MathML (Mathematical Markup language) is an XML-based language for describing mathematical and scientific equations. MathML captures an equation's presentation and content.
🔑 Key concept: Presentation refers to how an equation looks, and content refers to an equation's mathematical meaning. MathML captures both.
MathML and accessibility
MathML is important for accessibility because it allows equations to be stored as structured text rather than images. Unlike images, structured text can be enlarged without losing quality for low-vision users who need magnification. And, users with visual impairments can use screen readers that support MathML to navigate and review the parts of mathematical expressions in the correct order, which is essential for understanding equations.
Two types of MathML markup
MathML uses two different types of markup to represent an equation's presentation and content:
|Type of MathML markup||Purpose|
|Presentation markup||Displays equations. If you are working with MathML in Typefi Designer, you are using presentation markup.|
|Content markup||Conveys mathematical or scientific meaning.|
Presentation and content markup use different XML elements, which serve different purposes. For example, presentation markup specifies an equation's size, colour, which symbols are used, and the exact position of each object and element. In contrast, content markup denotes operations and how they should be applied.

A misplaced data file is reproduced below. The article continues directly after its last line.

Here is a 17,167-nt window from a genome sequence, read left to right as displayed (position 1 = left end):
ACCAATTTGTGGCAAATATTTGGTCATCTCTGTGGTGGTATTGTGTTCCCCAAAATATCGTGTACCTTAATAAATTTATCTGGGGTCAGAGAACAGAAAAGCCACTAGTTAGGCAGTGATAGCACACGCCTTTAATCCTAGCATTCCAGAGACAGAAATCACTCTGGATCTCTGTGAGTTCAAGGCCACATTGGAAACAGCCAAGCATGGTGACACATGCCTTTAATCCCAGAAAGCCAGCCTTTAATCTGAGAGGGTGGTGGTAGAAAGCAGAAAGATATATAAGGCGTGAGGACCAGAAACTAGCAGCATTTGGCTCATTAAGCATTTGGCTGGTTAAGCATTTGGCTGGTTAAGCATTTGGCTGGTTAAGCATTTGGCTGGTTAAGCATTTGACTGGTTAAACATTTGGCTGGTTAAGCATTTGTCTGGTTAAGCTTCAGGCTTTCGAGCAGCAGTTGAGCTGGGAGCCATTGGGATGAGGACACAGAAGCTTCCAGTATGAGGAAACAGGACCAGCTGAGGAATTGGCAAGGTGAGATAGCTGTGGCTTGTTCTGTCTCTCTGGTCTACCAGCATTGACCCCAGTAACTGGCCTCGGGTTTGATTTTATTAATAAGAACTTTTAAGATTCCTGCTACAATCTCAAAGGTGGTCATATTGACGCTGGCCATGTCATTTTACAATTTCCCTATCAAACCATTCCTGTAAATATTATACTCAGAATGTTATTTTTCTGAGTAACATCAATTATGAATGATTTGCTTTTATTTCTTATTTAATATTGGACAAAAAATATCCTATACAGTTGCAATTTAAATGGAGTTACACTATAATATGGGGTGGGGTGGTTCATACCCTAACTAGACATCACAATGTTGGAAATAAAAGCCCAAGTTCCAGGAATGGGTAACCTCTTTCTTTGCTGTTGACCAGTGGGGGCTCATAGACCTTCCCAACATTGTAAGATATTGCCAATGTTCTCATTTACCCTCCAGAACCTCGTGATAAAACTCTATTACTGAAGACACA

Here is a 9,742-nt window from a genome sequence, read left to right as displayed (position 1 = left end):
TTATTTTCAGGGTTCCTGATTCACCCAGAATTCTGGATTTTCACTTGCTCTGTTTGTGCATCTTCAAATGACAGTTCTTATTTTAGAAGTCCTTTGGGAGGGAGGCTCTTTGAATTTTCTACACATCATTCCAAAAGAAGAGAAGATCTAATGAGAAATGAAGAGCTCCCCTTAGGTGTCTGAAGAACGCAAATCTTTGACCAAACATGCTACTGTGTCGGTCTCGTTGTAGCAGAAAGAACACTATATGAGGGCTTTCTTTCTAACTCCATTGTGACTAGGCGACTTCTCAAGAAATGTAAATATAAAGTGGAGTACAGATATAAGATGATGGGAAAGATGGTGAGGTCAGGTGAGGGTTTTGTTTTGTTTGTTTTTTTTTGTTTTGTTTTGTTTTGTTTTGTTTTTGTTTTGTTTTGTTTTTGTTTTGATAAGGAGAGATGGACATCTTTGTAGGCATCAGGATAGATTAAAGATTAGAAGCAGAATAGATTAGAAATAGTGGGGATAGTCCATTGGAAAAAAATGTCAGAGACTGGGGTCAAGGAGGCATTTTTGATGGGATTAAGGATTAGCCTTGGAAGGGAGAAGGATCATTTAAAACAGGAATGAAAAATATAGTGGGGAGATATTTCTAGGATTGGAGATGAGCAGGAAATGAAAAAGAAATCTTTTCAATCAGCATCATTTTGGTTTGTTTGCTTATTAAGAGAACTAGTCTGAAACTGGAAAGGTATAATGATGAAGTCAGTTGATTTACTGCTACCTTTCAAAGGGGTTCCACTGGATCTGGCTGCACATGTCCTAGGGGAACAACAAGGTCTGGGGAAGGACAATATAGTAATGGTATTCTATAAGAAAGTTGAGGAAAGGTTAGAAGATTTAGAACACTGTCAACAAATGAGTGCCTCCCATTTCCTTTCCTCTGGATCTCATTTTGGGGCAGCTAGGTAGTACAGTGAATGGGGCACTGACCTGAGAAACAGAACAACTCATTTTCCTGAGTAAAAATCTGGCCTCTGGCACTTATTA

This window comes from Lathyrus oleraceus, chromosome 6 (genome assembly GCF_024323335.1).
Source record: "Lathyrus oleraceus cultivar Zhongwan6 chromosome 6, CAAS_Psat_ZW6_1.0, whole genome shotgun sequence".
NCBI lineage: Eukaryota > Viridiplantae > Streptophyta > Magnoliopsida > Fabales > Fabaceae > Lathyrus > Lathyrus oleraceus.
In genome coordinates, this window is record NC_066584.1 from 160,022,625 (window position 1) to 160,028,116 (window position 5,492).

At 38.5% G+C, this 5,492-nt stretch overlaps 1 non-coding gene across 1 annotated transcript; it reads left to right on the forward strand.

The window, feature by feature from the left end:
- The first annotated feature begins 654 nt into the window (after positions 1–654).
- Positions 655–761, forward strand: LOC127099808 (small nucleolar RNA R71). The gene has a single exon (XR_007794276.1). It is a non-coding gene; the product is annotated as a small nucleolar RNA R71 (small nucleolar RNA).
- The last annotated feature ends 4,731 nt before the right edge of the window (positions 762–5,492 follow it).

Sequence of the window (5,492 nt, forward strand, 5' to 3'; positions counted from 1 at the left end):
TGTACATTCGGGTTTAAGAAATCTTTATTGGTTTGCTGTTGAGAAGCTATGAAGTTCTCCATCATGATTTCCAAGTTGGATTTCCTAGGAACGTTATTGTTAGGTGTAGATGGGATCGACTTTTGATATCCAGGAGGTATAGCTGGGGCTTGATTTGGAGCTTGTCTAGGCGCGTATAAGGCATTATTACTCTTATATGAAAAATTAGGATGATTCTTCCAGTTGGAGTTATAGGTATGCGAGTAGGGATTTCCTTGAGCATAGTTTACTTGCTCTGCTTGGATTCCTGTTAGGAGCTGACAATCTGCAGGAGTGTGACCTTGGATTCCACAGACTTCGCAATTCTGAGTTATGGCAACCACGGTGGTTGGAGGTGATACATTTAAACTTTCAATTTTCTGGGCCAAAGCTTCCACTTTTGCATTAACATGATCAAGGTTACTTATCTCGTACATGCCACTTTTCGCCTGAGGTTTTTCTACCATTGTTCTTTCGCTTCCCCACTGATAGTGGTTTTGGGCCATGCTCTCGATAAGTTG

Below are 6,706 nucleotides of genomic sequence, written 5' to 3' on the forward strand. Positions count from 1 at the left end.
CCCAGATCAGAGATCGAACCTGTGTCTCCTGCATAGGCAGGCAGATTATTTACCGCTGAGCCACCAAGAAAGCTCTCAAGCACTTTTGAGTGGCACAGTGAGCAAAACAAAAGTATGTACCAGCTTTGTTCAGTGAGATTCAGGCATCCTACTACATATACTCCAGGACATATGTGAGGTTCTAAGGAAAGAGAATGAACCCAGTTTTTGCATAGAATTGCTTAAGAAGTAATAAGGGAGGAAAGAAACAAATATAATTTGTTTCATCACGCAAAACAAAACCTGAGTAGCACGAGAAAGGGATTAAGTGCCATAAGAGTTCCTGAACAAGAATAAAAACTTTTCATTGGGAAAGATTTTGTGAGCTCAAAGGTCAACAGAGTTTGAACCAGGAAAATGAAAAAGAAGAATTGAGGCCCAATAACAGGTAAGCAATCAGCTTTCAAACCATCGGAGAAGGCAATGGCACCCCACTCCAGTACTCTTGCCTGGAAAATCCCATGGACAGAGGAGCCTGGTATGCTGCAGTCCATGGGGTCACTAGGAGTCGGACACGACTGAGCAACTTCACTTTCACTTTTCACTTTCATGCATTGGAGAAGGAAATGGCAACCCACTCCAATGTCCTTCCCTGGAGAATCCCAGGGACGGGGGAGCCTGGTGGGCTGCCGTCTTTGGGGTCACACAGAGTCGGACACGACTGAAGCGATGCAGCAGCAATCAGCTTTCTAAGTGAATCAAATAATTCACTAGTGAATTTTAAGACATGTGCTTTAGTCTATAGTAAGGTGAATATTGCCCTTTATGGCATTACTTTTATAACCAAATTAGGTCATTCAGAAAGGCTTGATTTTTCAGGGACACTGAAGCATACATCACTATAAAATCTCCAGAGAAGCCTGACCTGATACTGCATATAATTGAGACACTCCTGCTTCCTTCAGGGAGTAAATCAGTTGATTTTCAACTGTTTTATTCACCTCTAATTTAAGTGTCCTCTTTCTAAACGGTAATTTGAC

It is possible to have two equations that are the same but look different. In this case, the two equations convey the same mathematical meaning (that is, they have the same content markup), but they look different because they have different presentation markup.
Comparing presentation and content markup
Let's use the quadratic formula to compare presentation and content markup.
Here is the quadratic equation in presentation markup:
Notice the superscript 2 in this formula. It is nested within the
<msup> element. Here, it represents the squaring operation, but the meaning of a superscript in other situations depends on the context. For example, a letter with a superscript can be used to signify a particular component of a vector, or maybe the superscript just labels a different type of some structure. Presentation markup tells us that the 2 should look like a superscript, but it does not tell us what the superscript means.
🔑 Key concept: If you are working with MathML within Typefi Designer, you are working with presentation markup.
Content markup in MathML allows us to specify the mathematical meaning of an equation. Here is the quadratic equation in content markup:
Now, we no longer have to guess as to what the superscript 2 means—content markup tells us the exact meaning. In this case, we know for sure that the 2 is an exponent, and not, let's say, a particular component of a vector.
Please sign in to leave a comment.